My Lords, what parents, health professionals, educators and retailers want is some consistency and clarity from the Government. Can the Minister confirm whether the Government intend to maintain the previous Prime Minister’s plans to ditch the vast majority of their 2020 obesity strategy, against the advice of the current Chancellor, who just two months ago signed a letter from former Health Ministers on the need for an anti-obesity strategy? We need to know where we are.

I hope the noble Baroness will forgive me if I am not quite sure which former Prime Minister and Chancellor she is referring to. I could not resist that, but I take her point and will respond in writing.

My Lords, is it not the case that we have had strategy after strategy, all well intentioned—we all agree on what we want to do—but it is not working? The Government pussyfoot around this. As my noble friend Lord McColl said, we need to tell people that it is not acceptable to be obese. If you are obese, guess what, your children think that it is acceptable to be obese. Might not we have a bit more of a robust strategy on this?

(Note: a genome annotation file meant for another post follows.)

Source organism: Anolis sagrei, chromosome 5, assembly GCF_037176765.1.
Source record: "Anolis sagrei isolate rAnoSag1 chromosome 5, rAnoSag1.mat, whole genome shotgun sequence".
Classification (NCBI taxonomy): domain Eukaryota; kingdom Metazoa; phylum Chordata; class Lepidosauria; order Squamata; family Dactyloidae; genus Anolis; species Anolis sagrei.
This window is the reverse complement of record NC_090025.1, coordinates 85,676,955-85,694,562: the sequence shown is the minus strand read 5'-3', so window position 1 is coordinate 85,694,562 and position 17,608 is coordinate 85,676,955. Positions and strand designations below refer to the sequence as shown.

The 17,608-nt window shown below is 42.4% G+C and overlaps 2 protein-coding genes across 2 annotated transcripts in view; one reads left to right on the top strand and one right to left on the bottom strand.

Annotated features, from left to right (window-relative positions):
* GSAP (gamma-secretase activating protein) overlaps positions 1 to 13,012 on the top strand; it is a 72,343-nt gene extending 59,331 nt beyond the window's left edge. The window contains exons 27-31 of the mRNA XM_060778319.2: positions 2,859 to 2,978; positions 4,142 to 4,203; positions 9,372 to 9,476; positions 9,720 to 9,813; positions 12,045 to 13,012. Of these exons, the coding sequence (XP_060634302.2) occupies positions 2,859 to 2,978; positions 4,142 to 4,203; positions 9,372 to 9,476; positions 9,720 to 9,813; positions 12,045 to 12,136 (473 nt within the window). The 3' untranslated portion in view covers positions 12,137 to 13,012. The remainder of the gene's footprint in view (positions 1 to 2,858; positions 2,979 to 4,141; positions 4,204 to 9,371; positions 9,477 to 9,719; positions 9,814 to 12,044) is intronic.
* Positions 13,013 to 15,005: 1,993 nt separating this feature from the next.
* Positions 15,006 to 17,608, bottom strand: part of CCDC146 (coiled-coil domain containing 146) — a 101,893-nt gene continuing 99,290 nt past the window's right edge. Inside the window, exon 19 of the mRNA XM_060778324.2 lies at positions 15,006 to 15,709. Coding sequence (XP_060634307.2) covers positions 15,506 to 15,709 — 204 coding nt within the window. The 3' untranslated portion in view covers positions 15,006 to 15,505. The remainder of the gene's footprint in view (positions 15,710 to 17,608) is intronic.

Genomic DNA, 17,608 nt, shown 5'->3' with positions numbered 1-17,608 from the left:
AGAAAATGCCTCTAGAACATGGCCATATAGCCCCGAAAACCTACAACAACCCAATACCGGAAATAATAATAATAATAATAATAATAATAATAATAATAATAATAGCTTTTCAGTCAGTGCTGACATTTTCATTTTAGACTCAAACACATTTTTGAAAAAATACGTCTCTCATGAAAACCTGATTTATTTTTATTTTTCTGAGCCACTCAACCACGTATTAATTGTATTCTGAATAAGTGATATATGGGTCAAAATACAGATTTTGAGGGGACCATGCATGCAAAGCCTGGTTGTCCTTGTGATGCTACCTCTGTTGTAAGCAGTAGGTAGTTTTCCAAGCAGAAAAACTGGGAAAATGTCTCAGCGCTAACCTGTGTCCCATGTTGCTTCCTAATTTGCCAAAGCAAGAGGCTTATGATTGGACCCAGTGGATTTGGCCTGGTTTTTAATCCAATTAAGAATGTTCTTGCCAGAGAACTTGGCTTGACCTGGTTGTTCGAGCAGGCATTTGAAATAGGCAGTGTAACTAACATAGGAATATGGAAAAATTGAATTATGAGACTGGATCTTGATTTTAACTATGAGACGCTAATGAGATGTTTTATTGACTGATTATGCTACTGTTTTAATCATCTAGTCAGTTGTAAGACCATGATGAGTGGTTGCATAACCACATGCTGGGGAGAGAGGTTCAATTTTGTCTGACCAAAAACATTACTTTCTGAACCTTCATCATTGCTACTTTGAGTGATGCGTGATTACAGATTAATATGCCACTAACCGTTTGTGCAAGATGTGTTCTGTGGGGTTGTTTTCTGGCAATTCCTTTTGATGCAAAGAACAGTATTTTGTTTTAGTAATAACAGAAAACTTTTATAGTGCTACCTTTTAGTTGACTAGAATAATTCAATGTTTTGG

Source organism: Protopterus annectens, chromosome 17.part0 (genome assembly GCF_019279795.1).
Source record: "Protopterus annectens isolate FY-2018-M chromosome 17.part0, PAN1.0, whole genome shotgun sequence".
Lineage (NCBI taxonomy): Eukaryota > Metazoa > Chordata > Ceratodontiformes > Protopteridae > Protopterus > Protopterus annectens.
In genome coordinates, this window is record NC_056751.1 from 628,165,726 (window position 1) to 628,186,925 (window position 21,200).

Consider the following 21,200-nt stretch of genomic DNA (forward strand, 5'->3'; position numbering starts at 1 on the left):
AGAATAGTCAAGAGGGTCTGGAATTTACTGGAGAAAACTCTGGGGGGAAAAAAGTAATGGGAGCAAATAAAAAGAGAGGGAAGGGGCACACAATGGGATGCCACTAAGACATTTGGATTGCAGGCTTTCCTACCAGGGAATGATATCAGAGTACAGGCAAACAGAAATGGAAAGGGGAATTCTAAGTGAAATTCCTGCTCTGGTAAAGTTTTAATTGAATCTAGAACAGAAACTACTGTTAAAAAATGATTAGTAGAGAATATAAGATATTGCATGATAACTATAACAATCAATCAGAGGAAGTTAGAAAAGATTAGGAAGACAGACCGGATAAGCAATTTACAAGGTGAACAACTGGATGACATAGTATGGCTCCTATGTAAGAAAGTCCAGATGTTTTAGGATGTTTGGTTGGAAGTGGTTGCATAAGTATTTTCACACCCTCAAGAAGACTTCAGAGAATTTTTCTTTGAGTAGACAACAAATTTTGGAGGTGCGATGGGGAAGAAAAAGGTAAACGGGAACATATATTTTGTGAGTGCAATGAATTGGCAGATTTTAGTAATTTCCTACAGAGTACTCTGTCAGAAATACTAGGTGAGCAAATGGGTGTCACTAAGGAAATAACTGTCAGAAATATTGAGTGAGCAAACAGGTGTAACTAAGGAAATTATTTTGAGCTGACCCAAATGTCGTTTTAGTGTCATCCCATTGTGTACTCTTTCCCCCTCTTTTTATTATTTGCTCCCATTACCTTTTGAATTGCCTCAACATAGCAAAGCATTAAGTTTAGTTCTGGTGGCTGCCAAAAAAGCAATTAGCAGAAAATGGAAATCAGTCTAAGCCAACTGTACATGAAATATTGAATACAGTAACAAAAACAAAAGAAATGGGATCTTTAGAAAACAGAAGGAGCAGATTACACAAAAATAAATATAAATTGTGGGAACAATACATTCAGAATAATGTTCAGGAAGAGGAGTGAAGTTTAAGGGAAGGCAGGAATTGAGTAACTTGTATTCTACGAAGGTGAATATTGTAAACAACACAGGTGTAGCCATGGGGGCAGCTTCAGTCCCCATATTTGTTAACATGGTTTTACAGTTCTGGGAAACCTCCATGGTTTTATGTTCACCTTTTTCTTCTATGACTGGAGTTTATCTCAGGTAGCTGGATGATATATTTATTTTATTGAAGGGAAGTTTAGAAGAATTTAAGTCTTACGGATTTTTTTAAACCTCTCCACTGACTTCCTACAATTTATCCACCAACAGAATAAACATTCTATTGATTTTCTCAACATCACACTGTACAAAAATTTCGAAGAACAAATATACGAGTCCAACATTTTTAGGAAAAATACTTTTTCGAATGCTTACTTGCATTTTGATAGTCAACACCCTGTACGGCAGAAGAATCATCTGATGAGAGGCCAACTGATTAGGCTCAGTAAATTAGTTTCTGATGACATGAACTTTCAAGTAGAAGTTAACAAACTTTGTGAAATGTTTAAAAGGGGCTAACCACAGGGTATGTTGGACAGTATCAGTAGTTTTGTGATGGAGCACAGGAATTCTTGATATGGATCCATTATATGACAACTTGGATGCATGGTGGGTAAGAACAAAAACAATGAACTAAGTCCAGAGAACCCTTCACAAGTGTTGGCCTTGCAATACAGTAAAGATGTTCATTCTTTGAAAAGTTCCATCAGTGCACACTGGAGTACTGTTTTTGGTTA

I like to think that we have an active strategy in this space. Personally, I prefer carrot to stick in this area. However, as I answered in the previous question, I am prepared to learn from anything that has worked in this country or abroad. If there is evidence of where the stick works better than the carrot, I would be willing to look at that and see whether we should be copying some of it.